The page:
Celtic Connections is now motoring along nicely and last Wednesday I caught up with Joy Dunlop and Donnie Munro at the Mitchell Theatre. A fine wee venue it is and its only now I have made the connection with the amazing Mitchell Library – just never been in! Ah well…. I have now and not only is it a grand wee music room indeed but I caught the George Wylie retrospective in the gallery as well.
However back to the plot.
Joy Dunlop is the larger than life delightful Gaelic chanteuse from just over the bridge in Connel. Now based in Glasgow and making a name for herself in the media, she has just completed a wee tour with her fine new album, Faileasan / Reflections.
The premise was to take the Gaelic songs of Argyll to a wider world which is an overdue task she told us and there are some great ones too! Celebrating life on the shores of Loch Etive and Balvicar – meeting lasses and greeting them in English is to be avoided according to one tale and the chances of marriage for tall girls is limited according to another which translates as If I marry at all it will not be a big girl – ah well, the irony is not lost on our Joy!
The audience loved it and the delightful accompaniment of hugely talented band members, Sorren MacLean on guitar and Lorne MacDougall on pipes and whistles and brother Andrew tinkling the ivories. Naturally the band is all from Argyll.
Donnie Munro needs no introduction and he arrived onstage to delight the capacity audience with a tour de force of the Runrig days and a few of his own solo successes.
Donnie is a great storyteller and each song gets a full introduction and background. Protect and survive got us off to a great start and old favourites like The Cutter and Heart of America did the trick sending us all home with a gladdened heart. But Mother Glasgow, in tribute to Michael Marra, was the poignant number and received a rapturous response from the Highland Glasgow audience.
Munro is a passionate guardian of all things Highland and that passion runs over when he regales the responsive audience with stories of emigration to the states and Australia too. Those stories form a great part of the inspiration for his songs but we loved Glasgow Joe – written for his brother in law while they nursed him in his final days at home on Skye.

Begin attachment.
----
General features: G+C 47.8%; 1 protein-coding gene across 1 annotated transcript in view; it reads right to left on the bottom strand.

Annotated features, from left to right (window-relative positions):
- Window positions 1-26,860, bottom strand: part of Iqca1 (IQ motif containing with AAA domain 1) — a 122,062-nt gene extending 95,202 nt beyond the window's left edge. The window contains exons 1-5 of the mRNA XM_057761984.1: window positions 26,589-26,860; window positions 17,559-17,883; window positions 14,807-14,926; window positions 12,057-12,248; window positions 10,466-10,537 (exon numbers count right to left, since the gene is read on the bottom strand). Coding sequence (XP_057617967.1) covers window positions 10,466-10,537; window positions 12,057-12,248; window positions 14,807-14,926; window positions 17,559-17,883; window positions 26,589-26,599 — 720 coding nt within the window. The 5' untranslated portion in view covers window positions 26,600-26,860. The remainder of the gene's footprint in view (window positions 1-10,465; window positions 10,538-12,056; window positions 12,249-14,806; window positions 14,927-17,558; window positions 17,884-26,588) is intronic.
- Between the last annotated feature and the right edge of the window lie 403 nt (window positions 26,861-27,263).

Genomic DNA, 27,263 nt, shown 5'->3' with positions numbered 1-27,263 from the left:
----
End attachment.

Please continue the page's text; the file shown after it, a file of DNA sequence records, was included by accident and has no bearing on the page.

The Joseph McGoff Foundation does good work worldwide in his memory.
Saturday night had us in the Kelvingrove Art Gallery and Museum – a classy surrounding for a very special concert featuring Duncan Chisholm completing his Strathglass suite, Trilogy.
The Pride of New York – a four piece from the big apple as you will have guessed got us warmed up with the ebullient Cherish the Ladies, leader Joanie Madden taking the lead with this very solid quartet. They mixed Irish Scottish and American tunes with great aplomb indeed. It’s no mean feat for a sound engineer to get a decent sound in places like the Gallery but they did a superb job with all the echoes and spikes removed well before the main event got underway.
Chisholm brought Matheu Watson, Allan Henderson, Jarlath Henderson, Ross Hamilton, Martin O’Neill and a 20-piece orchestra, to play the suite which is hewn from his hugely acclaimed solo albums Farrar, Canaich and Affric. We were spellbound.
‘Everybody needs beauty as well as bread, places to play in and pray in, where nature may heal and give strength to body and soul.’ – John Muir.
Strathglass is one of those places.
Over slow moving streams through the Glen to watch the birds of prey on the wing and then a reflective time of peace where a tear for the past might be shed – then a march that would take us away to the Games or a dance at the crossroads.
Though rains may thrash on us, the great mists blind us,
And lightning rend the pine-tree on the hill,
Yet we are strong, yet shall the morning find us
Children of tempest all unshaken still. – Neil Munro
Chisholm has the ability to evoke a memory, to transcend a vision of the Highlands that we all know and love with the stroke of his fiddle bow. With that skill he may be in a league of premier division players, few in number. Aly Bain and Chris Stout are the Shetland heroes, Aiden O’Rourke, Allan Henderson and Chisholm are the Highland boys who can do that for me.
The sell-out audience bayed for more as the artists left the stage and a standing ovation coaxed them back. A magical night in a spectacular venue.
Saturday 2nd February promised Roddy Hart & The Lonesome Fire; and Three Blind Wolves performing in the O2 ABC. I love Hart’s song writing and the new album is due in spring. At the weekend he launches an appetite-whetting EP ahead of the main release, showcasing his darkly compelling blend of classic Americana and Celtic soul….Kristofferson meets Van Morrison …bliss.
On Thursday night before Hart moves in to the O2 ABC Tiree’s finest, Skerryvore w ereerforming. They have come a long way from their island ceilidh-band beginnings on the Hawaii of the north, especially once their award-winning self-titled third album catapulted them Fair Square onto the worldwide circuit.
The festival closes today, Sunday, with the sold out Transatlantic sessions – and anyone in town at lunchtime has ahd the chance to catch Tobermory’s guitar ace and songwriter, Sorren MacLean, going solo in new voices at the Mitchell. Some might even have got a late ticket for the Battlefield band later tonight at the same venue.
But it’s been another cracker all told – same time same place next year? You bet.
Campbell Cameron, music editor